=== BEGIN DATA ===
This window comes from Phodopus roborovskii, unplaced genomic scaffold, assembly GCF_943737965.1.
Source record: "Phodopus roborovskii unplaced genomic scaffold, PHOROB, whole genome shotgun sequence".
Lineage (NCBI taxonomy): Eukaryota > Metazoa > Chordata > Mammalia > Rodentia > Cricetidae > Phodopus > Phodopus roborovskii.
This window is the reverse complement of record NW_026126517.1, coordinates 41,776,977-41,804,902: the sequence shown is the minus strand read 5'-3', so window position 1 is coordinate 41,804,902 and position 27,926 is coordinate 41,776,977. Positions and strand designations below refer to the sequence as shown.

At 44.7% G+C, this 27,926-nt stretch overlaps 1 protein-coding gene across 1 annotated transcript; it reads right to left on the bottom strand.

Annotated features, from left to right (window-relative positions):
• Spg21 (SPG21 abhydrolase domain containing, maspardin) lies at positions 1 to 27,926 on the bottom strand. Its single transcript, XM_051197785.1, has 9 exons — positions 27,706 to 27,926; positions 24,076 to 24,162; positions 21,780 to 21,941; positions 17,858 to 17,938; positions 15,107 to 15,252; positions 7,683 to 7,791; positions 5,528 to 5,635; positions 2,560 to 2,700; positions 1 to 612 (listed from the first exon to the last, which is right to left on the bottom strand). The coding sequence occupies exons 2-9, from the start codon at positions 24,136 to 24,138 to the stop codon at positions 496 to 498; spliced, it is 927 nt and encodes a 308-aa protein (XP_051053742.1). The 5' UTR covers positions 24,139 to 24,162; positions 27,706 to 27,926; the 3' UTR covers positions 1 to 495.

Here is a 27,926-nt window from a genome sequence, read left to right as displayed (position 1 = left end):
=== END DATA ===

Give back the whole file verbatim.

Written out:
This window comes from Phodopus roborovskii, unplaced genomic scaffold, assembly GCF_943737965.1.
Source record: "Phodopus roborovskii unplaced genomic scaffold, PHOROB, whole genome shotgun sequence".
Lineage (NCBI taxonomy): Eukaryota > Metazoa > Chordata > Mammalia > Rodentia > Cricetidae > Phodopus > Phodopus roborovskii.
This window is the reverse complement of record NW_026126517.1, coordinates 41,776,977-41,804,902: the sequence shown is the minus strand read 5'-3', so window position 1 is coordinate 41,804,902 and position 27,926 is coordinate 41,776,977. Positions and strand designations below refer to the sequence as shown.

At 44.7% G+C, this 27,926-nt stretch overlaps 1 protein-coding gene across 1 annotated transcript; it reads right to left on the bottom strand.

Annotated features, from left to right (window-relative positions):
• Spg21 (SPG21 abhydrolase domain containing, maspardin) lies at positions 1 to 27,926 on the bottom strand. Its single transcript, XM_051197785.1, has 9 exons — positions 27,706 to 27,926; positions 24,076 to 24,162; positions 21,780 to 21,941; positions 17,858 to 17,938; positions 15,107 to 15,252; positions 7,683 to 7,791; positions 5,528 to 5,635; positions 2,560 to 2,700; positions 1 to 612 (listed from the first exon to the last, which is right to left on the bottom strand). The coding sequence occupies exons 2-9, from the start codon at positions 24,136 to 24,138 to the stop codon at positions 496 to 498; spliced, it is 927 nt and encodes a 308-aa protein (XP_051053742.1). The 5' UTR covers positions 24,139 to 24,162; positions 27,706 to 27,926; the 3' UTR covers positions 1 to 495.

Here is a 27,926-nt window from a genome sequence, read left to right as displayed (position 1 = left end):